Friday, 7 October 2011

Move to Ireland, learn to skin a rabbit. !!!!WARNING PICTURES AT END!!!!

Moving to the Irish country side has been a learning experience. I've learned about different types of potatoes and the harvest, more about sheep than I care to know, and now how to treat game after it's been shot. I thought I lived out in the country before when I was little, but this is nothing. You would think that Ireland being a huge player in the international scene and a fashion forward country that I wouldn't learn how to skin a rabbit at all. WRONG.

Let me preface this by saying rabbits over here are a pest. They tear up the fields and are just as annoying as prairie dogs out west and raccoons/possums in Maine. There are hundreds just around where we live. So yes they are cute and cuddly but they are also a pain in the you-know-what. My father-in-law had shot two at the beginning of the summer, but that was it. He has promised me to let me have a go at skinning them when we got another set, but no luck. However, just this week, one of our neighbours brought us a fresh rabbit he had shot in his field. Big R, as I call my FIL, let me have a go at skinning the rabbit and cleaning the meat. Why did I want to do this you ask? Well, not really sure. Maybe it's because I don't get out much any more, or there isn't much to do around here, or just cause it is something I've wanted to experience, for an anthropologic experiment. I've study history all my life, but never really experienced anything that people from the past would have done.
Now the next part is not for the faint of heart and there will be a few pictures at the end, so beware. However, if you're just curious as to how one would have gotten their food in the past, by all means read away:
For those of you who won't read ahead, it was a good learning experience and I would do it again. I'm hoping we get a pheasant during the season.

We took care of the rabbit in the garage. We had hung it up first for a day to let the blood drain of the wound. We thought it had been shot in the head, but when we took it apart it had been shot through the leg and spine.  The first thing you want to do is take off the feet. Now I will say this was a part that kind of made my stomach turn. You have to break the legs at the knuckle. After you do that you can easily cut the feet off. After that you have to peel the skin off the rabbit. I won't go much more into that, I'm sure you can figure it out. Then you have to take out the inner organs. Another stomach churning part for me was when we discovered where the wound was. There was a slight smell of bad blood. I'm very sensitive to smell, so it was hard, but because the rabbit was so small it wasn't too bad. Probably nothing compared to deer or another large animal. After that you can take off the head. Once the organs are out you can get the meat. Now I don't like meat that much so deciding what is edible and what is not was almost impossible. To me this was like a really cool biology experiment. I probably would have looked at every organ and stuff, but it went straight into a bag.  Big R helped show me how to cut the leg, thigh and breast. There really isn't much meat on a rabbit at all, so to feed a family of 4 would probably have taken at least 3 to 4 rabbits, at least for a good stew.  We put the meat in a salt water pot to draw out the blood and then to the freezer it went until we get another one for some stew. Now I've had rabbit once before and I wouldn't say I'd like to have it again, but I think in a stew instead of a BBQ it might actually be nice.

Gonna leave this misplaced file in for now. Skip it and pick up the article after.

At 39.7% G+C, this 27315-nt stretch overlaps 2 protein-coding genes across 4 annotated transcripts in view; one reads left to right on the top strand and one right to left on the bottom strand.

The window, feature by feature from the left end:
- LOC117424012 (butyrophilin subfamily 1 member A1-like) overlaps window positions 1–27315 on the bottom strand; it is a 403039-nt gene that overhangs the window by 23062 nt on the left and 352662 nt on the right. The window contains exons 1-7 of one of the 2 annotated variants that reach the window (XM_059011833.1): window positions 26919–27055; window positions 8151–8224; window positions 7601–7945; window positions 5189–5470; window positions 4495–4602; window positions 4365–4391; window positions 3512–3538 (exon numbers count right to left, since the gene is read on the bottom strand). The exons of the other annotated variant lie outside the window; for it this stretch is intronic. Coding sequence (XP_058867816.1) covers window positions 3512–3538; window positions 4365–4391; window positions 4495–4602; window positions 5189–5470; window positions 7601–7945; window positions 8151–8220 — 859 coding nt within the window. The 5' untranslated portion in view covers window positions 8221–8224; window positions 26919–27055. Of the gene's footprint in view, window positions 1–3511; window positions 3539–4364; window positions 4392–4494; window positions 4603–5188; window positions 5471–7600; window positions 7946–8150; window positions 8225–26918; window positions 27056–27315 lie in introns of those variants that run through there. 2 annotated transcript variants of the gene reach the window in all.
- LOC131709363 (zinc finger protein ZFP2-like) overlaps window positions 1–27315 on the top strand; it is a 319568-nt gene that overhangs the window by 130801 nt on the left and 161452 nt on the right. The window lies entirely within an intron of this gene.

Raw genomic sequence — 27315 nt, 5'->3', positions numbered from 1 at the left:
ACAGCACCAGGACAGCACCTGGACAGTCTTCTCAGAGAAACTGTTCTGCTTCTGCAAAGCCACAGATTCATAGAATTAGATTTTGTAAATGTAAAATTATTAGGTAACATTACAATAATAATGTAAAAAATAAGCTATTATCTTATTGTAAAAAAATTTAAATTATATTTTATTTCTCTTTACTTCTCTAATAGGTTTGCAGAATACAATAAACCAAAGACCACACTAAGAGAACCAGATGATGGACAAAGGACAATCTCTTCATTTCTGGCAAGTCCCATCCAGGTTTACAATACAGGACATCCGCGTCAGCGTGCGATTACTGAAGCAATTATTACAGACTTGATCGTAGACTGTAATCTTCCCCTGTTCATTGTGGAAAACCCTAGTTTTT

Overall it was a cool experience. Not for many of you I know. Here are some pictures. My husband posted the video on facebook, but seeing pictures is a little easier to stomach than watching me take care of the rabbit.

I was forced to make this face. But that was the size of the rabbit.

This is the very start of the process, just after we cut off the legs and opened up the rabbit.

Removing the inner organs

Big R is showing me how to cut the breast off the bone.

This is what was all the meat we were able to get out of the rabbit.
oíche mhaith

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